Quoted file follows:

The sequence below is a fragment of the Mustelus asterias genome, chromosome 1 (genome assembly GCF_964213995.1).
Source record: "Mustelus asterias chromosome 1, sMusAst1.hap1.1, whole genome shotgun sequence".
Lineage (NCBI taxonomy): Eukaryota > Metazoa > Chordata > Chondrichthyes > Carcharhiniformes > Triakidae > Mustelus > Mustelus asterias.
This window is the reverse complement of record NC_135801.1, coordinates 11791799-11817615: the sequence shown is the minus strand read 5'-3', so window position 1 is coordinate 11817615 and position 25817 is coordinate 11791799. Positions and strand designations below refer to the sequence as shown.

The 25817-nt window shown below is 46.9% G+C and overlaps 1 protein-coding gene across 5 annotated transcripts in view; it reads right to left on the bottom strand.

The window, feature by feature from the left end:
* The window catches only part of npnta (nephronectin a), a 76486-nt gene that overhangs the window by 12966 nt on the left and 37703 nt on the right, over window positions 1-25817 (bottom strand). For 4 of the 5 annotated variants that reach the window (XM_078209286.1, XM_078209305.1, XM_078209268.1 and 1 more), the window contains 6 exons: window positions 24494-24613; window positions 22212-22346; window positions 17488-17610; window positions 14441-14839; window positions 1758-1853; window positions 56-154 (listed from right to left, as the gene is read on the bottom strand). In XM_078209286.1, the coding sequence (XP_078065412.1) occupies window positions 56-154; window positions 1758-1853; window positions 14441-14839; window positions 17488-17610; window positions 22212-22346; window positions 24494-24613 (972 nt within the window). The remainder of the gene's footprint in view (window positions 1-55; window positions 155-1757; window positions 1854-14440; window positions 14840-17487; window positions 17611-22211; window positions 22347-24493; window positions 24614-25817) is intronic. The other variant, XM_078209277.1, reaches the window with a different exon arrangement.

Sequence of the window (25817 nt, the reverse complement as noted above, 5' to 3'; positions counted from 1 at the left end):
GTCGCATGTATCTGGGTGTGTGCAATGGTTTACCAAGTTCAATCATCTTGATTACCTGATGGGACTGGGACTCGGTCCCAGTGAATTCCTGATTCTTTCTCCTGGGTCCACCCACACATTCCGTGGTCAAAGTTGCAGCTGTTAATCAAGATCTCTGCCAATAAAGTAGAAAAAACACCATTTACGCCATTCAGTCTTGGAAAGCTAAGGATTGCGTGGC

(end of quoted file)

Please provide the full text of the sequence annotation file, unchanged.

The sequence below is a fragment of the Mustelus asterias genome, chromosome 1 (genome assembly GCF_964213995.1).
Source record: "Mustelus asterias chromosome 1, sMusAst1.hap1.1, whole genome shotgun sequence".
Lineage (NCBI taxonomy): Eukaryota > Metazoa > Chordata > Chondrichthyes > Carcharhiniformes > Triakidae > Mustelus > Mustelus asterias.
This window is the reverse complement of record NC_135801.1, coordinates 11791799-11817615: the sequence shown is the minus strand read 5'-3', so window position 1 is coordinate 11817615 and position 25817 is coordinate 11791799. Positions and strand designations below refer to the sequence as shown.

The 25817-nt window shown below is 46.9% G+C and overlaps 1 protein-coding gene across 5 annotated transcripts in view; it reads right to left on the bottom strand.

The window, feature by feature from the left end:
* The window catches only part of npnta (nephronectin a), a 76486-nt gene that overhangs the window by 12966 nt on the left and 37703 nt on the right, over window positions 1-25817 (bottom strand). For 4 of the 5 annotated variants that reach the window (XM_078209286.1, XM_078209305.1, XM_078209268.1 and 1 more), the window contains 6 exons: window positions 24494-24613; window positions 22212-22346; window positions 17488-17610; window positions 14441-14839; window positions 1758-1853; window positions 56-154 (listed from right to left, as the gene is read on the bottom strand). In XM_078209286.1, the coding sequence (XP_078065412.1) occupies window positions 56-154; window positions 1758-1853; window positions 14441-14839; window positions 17488-17610; window positions 22212-22346; window positions 24494-24613 (972 nt within the window). The remainder of the gene's footprint in view (window positions 1-55; window positions 155-1757; window positions 1854-14440; window positions 14840-17487; window positions 17611-22211; window positions 22347-24493; window positions 24614-25817) is intronic. The other variant, XM_078209277.1, reaches the window with a different exon arrangement.

Sequence of the window (25817 nt, the reverse complement as noted above, 5' to 3'; positions counted from 1 at the left end):
GTCGCATGTATCTGGGTGTGTGCAATGGTTTACCAAGTTCAATCATCTTGATTACCTGATGGGACTGGGACTCGGTCCCAGTGAATTCCTGATTCTTTCTCCTGGGTCCACCCACACATTCCGTGGTCAAAGTTGCAGCTGTTAATCAAGATCTCTGCCAATAAAGTAGAAAAAACACCATTTACGCCATTCAGTCTTGGAAAGCTAAGGATTGCGTGGC